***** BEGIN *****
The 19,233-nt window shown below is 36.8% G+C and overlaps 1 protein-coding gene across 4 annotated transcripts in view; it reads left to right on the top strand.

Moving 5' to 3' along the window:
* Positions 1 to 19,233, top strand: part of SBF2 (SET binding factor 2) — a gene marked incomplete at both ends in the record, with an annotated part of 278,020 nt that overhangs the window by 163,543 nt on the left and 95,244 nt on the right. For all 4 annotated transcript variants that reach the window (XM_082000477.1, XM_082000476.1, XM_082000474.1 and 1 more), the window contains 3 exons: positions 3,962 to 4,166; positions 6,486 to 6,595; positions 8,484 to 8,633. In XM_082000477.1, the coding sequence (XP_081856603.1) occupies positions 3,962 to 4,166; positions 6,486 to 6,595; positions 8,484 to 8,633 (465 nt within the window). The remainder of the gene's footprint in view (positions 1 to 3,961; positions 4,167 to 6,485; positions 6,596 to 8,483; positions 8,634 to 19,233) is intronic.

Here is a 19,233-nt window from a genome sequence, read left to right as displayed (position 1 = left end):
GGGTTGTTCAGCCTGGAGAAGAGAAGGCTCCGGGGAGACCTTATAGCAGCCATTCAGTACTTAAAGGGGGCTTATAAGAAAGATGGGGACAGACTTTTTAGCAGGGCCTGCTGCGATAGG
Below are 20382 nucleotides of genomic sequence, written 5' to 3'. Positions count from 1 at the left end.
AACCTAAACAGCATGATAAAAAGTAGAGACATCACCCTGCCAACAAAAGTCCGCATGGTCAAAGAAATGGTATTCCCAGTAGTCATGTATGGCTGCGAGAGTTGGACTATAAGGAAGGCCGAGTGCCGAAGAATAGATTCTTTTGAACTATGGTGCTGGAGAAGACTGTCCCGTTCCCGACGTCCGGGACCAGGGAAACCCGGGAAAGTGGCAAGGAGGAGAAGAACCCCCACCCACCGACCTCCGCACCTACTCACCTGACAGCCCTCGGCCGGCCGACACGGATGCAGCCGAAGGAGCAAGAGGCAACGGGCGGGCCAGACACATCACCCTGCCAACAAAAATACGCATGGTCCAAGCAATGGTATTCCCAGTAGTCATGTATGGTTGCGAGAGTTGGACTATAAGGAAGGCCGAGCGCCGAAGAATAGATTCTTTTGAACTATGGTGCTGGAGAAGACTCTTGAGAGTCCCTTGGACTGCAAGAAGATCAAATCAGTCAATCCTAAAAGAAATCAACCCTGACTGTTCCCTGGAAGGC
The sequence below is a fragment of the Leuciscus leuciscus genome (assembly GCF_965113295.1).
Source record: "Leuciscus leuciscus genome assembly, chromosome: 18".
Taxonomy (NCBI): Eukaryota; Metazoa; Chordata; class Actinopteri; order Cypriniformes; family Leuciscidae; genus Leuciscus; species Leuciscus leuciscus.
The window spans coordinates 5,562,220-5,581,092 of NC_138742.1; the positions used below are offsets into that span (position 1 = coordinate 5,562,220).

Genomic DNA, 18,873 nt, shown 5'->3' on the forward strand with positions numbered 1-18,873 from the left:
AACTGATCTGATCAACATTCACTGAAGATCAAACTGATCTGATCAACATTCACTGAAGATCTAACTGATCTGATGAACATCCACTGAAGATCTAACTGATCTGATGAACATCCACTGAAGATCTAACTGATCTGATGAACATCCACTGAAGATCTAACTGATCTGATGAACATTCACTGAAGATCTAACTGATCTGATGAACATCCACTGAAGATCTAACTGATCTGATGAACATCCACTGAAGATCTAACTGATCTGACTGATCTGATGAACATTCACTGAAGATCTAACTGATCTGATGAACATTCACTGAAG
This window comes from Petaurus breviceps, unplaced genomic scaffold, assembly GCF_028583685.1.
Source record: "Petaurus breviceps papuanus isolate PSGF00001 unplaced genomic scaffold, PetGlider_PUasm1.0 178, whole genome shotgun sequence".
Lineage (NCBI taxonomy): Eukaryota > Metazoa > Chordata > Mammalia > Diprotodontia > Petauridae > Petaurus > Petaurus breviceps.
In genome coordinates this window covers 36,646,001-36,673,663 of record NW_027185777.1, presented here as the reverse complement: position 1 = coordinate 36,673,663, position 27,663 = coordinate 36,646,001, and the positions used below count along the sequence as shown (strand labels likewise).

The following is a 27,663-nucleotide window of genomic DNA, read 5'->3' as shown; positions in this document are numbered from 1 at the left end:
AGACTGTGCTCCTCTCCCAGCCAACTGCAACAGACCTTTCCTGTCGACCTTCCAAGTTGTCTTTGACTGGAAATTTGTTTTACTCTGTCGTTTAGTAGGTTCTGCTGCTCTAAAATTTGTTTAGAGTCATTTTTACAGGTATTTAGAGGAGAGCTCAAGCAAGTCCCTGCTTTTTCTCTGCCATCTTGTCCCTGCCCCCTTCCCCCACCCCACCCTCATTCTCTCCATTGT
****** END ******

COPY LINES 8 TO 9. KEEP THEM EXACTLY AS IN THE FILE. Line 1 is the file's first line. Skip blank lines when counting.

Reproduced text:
The sequence below is a fragment of the Leuciscus leuciscus genome (assembly GCF_965113295.1).
Source record: "Leuciscus leuciscus genome assembly, chromosome: 18".